It helps to provide doctors with a comprehensive medical history, including previous incidents of depression and other mental health difficulties (note: in the UK, your doctors should be aware of this from your GP, so should be looking out for it, but it never hurts to mention it). It's important to remember that depression is an illness, not a weakness. Doctors also need to know about medications like antidepressants or sedatives. Patients and their families can help by addressing unpleasant feelings with medical specialists or talking to a therapist. Psychological therapies, like clinical psychology or counselling, provide a safe place to vent, and people can learn relaxation techniques and cognitive behavioural techniques that help them cope with stress.
When you have a cancer diagnosis, many hospitals have support groups that allow people to meet and share with others in similar situations, and online groups provide a round-the-clock connection. Some types of cancer also have websites that serve as 'clearing houses' for resources and communication - meaning, the advice you read on there is likely to be evidence-based and best practice. Examples include Breastcancer.org, a place where women can share everything from their feelings to sensitive images, and Mesothelioma.net, a site where veterans and other victims of a rare cancer caused by asbestos exposure can get help and learn about the disease. In the UK, Macmillan can provide financial and emotional support for people.
Other things you can do include trying to stay in as regular a routine as possible, to help manage difficulties with sleeping. Try to eat, even if it's painful or it tastes funny - it will help you keep your strength up. Do low-energy activities on days where you feel like you don't have any motivation, such as reading or listening to music - if you sit and dwell too much on your situation you're likely to just end up anxious or low, and there's probably not much you can do to change things right in that moment. On days where you feel better, walking and swimming can be helpful activities to use your body and improve your stamina.
Loved Ones Don't Forget - It's Hard On You Too!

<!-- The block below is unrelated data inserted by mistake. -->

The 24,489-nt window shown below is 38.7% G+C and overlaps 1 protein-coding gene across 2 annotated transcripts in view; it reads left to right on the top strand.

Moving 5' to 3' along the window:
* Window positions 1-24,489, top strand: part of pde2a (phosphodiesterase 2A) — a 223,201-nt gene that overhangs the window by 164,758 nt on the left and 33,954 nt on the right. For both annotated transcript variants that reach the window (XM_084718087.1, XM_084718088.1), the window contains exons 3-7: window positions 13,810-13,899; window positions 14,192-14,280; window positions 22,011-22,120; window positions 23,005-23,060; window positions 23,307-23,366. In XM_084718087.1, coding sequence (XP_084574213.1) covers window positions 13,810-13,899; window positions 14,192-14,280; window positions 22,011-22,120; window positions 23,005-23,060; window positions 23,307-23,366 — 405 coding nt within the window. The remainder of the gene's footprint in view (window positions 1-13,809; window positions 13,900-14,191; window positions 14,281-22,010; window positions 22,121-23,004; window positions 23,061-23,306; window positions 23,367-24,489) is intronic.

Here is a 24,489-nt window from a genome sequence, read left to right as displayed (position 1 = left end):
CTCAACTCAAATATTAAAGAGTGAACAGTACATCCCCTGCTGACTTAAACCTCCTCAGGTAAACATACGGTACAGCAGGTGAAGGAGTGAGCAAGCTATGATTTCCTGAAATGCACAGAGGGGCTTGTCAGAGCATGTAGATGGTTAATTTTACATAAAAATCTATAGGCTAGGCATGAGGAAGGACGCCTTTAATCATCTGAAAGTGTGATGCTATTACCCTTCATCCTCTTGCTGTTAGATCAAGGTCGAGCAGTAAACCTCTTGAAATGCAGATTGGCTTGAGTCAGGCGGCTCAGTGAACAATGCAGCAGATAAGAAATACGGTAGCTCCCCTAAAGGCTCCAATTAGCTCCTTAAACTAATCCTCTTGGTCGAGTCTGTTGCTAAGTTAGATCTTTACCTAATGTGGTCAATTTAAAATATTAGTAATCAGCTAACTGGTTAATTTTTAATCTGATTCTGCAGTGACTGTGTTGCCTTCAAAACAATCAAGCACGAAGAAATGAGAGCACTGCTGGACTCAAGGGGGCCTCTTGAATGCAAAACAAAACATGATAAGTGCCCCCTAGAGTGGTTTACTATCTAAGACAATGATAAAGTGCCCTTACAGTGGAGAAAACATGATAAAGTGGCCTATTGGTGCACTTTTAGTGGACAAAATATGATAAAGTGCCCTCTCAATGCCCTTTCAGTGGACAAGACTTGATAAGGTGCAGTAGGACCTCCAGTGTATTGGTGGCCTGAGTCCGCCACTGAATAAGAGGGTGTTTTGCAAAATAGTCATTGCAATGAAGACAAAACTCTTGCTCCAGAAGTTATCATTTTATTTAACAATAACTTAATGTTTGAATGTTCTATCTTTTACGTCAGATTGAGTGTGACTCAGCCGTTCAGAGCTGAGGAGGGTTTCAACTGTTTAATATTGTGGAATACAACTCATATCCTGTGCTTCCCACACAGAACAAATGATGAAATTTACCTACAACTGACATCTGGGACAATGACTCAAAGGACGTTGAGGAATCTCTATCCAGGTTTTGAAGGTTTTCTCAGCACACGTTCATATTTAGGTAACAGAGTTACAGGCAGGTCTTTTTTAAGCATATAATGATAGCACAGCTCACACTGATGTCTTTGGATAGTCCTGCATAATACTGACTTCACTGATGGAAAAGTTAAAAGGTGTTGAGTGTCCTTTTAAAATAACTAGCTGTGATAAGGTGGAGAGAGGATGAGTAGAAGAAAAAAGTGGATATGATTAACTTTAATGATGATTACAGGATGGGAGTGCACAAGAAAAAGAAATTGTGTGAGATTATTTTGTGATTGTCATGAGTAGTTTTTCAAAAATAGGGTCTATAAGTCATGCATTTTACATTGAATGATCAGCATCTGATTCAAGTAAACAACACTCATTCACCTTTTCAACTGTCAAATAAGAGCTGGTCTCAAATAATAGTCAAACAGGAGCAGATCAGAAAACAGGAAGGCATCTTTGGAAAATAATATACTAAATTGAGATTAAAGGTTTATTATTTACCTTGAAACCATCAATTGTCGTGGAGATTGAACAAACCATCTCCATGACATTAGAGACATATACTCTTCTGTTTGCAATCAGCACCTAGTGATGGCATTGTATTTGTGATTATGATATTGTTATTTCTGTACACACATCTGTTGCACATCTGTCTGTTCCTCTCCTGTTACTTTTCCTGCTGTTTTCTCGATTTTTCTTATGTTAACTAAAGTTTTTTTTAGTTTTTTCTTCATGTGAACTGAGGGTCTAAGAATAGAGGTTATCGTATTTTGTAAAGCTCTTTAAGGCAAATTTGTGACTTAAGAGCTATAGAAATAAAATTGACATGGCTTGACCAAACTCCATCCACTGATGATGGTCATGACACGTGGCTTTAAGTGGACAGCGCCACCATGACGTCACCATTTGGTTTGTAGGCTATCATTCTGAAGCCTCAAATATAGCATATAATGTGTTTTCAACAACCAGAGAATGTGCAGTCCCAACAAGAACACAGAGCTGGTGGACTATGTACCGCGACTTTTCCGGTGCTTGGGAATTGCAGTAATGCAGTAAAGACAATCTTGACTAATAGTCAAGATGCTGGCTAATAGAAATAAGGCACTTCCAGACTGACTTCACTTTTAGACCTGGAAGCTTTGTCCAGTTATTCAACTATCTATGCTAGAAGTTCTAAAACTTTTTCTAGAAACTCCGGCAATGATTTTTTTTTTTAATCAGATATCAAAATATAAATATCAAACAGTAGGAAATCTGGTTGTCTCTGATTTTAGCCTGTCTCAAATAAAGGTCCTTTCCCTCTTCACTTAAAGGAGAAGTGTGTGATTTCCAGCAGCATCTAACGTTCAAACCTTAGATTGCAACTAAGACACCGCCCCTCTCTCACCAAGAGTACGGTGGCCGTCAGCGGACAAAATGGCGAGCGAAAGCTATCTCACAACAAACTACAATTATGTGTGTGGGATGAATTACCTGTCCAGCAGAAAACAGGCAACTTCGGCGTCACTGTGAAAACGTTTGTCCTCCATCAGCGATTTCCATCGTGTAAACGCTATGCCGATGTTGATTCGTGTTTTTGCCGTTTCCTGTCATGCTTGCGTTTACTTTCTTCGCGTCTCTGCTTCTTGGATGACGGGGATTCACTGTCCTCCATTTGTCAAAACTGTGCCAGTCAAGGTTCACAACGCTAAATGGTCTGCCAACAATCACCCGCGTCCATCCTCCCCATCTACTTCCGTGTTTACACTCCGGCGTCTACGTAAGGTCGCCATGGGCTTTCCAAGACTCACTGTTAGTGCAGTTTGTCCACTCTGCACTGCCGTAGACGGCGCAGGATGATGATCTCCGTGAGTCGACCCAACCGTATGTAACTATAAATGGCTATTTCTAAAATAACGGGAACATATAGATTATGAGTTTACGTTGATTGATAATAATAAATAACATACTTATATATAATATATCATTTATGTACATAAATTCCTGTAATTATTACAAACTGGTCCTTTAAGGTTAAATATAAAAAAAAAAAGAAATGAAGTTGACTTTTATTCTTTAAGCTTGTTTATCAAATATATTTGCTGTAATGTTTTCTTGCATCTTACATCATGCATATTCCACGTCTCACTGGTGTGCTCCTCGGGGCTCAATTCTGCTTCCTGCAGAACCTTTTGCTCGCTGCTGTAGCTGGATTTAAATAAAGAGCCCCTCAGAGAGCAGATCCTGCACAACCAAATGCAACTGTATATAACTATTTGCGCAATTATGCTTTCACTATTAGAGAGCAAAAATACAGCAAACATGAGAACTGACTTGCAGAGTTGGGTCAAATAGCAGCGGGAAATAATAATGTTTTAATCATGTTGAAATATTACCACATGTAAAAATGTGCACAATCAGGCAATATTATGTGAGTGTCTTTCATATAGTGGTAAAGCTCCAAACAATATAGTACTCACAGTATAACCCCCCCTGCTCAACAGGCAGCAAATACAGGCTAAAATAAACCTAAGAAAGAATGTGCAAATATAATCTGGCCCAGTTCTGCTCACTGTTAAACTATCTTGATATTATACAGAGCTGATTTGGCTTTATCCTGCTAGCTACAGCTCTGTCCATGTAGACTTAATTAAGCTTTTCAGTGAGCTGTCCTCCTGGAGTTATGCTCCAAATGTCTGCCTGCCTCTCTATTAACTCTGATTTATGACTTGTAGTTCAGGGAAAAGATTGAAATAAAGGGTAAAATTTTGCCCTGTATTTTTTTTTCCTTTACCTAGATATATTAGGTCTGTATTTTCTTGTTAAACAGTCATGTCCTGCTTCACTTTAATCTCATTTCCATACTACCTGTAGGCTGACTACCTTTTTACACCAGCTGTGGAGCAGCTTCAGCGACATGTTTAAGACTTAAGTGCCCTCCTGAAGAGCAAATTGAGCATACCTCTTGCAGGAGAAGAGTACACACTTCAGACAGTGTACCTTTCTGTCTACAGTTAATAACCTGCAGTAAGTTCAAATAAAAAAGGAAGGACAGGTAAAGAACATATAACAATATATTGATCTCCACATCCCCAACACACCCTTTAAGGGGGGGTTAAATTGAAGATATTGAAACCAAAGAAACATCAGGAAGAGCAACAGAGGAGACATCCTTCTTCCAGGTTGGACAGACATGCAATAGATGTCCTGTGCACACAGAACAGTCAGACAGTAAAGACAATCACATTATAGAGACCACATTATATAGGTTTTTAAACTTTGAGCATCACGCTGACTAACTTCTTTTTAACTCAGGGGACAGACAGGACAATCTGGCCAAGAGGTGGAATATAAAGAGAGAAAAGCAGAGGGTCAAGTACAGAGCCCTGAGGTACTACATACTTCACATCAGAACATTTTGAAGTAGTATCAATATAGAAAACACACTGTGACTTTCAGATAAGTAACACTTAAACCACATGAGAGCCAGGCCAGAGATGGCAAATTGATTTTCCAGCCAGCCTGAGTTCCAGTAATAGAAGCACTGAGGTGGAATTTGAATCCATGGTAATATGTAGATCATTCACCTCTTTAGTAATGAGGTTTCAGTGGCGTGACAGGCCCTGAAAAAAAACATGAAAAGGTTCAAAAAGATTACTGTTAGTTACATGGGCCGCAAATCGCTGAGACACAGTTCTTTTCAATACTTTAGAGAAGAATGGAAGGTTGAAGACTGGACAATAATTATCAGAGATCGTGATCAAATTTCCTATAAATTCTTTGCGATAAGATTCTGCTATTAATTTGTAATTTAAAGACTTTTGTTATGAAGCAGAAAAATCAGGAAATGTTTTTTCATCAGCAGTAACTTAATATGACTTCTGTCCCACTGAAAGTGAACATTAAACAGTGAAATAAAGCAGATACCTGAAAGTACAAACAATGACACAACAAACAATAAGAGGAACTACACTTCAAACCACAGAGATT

Family and friends often report the same feelings of helplessness, grief and worry that people diagnosed with cancer do, and they can also benefit from therapy and support groups. Loved ones can feel as though they can't show any "weakness" to the person struggling with cancer, which can mean that they try to take on everything themselves and end up burning out, which isn't good for them or the person they're trying to care for. It's important to talk about how you're feeling, even if it's difficult at times.
In addition to counselling and healthy living, many people find comfort in spiritual practices like meditation, yoga and journalling. Complementary and alternative medicine, such as acupuncture and massage, are also becoming more popular to treat the side effects or chemotherapy or to manage stress (note: these things might not be available on the NHS but can be really helpful in allowing you to relax and de-stress).
Coping with cancer or other serious illnesses is difficult, but you can make the process easier by taking care of yourself. The NHS website and MacMillan in the UK can give you more tips on how to get support for a person living with cancer, or a friend or family member who is struggling. The important thing to remember is that you're not alone, and there are things you can do to boost your mood and manage anxiety whilst undergoing a treatment like chemotherapy.
Have you got any more tips to help people cope with cancer? Let me know in the comments.
(Please note: any money generated from this post has been donated to Wakefield Hospice)
Dr Sarah Blackshaw: Clinical Psychologist, blogger, tea drinker, interested in dinosaurs and shiny objects